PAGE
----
Usually those variables with a pre-determined P value (typically P<0.05 or P<0.1) are selected and used as independent variables in the multivariable analysis. However, one has to pay attention to the correlation of the numeric variables to be entered in the regression model. Highly correlated variables should not be entered simultaneously in the same regression iterations as they will cause a problem of multicollinearity that will affect the results of the analysis. To obviate this problem one can perform multiple regression iteration using one or the other correlated variable at each time and then select the best performing model. Another method is to select the independent variable among those with a high correlation (r>0.5) using bootstrap resampling simulation. This is the method I prefer when facing this problem.

Basically, the univariable comparative analysis (unpaired *t* Student or Mann Whitney test) is repeated in the 1,000 simulated samples generated with bootstrap bagging. The variable that will result associated with outcome (P<0.05) in more samples will be the one to be selected and entered in to the multivariable analysis.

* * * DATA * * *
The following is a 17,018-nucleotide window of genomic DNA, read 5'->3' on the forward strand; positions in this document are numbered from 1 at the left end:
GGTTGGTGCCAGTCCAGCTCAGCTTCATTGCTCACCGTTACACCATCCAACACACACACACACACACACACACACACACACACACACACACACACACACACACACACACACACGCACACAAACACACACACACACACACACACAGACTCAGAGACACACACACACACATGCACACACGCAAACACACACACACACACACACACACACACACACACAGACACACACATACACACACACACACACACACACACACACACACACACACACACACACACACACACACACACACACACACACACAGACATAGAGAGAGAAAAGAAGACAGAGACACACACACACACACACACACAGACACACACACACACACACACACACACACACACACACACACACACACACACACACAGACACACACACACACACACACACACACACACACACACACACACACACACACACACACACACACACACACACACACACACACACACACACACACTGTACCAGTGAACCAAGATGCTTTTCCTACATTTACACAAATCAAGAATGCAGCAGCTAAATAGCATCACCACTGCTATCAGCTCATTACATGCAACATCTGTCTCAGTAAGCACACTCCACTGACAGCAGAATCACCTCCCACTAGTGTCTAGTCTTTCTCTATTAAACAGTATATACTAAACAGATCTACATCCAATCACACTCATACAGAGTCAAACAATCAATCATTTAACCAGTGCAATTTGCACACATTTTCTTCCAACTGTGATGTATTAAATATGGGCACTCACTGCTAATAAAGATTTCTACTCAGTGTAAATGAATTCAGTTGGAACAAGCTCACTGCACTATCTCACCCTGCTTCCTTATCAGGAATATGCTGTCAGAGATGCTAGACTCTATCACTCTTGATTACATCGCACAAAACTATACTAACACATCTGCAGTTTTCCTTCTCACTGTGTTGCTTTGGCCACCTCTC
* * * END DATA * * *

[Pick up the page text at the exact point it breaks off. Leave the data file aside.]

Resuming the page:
A practical example is the selection of variables such as forced expiratory volume in 1 second (FEV1), forced vital capacity (FVC), FEV1/FVC ratio or predicted postoperative forced expiratory volumes in 1 second (ppoFEV1) for a logistic regression analysis to build a predictive model of in-hospital mortality after lung resection. All these variables are highly correlated each other (r>0.5) and often associated with mortality at univariable analysis. They cannot be used together in the same regression iteration. Bootstrap is my method of choice to verify which one of those variables is most frequently associated with outcome when tested in 1,000 simulated samples.

To this purpose I use the following programming syntax in the Stata 12 statistical software (Stata Corp., College Station, TX) and repeat it for every variable I want to test:

*Bootstrap “t test ppoFEV1, by(mortality)” r(P), reps(1,000) sav(name) replace*

Where ppoFEV1 is the variable I want to test for the association with mortality and name is a name of your choice to save the bootstrap file. The t test can be replaced by any other test. For instance in case of non normal distribution of the numeric variable of interest a Wilcoxon rank-sum (or Mann Whitney test) can be used (command rank-sum instead of t test).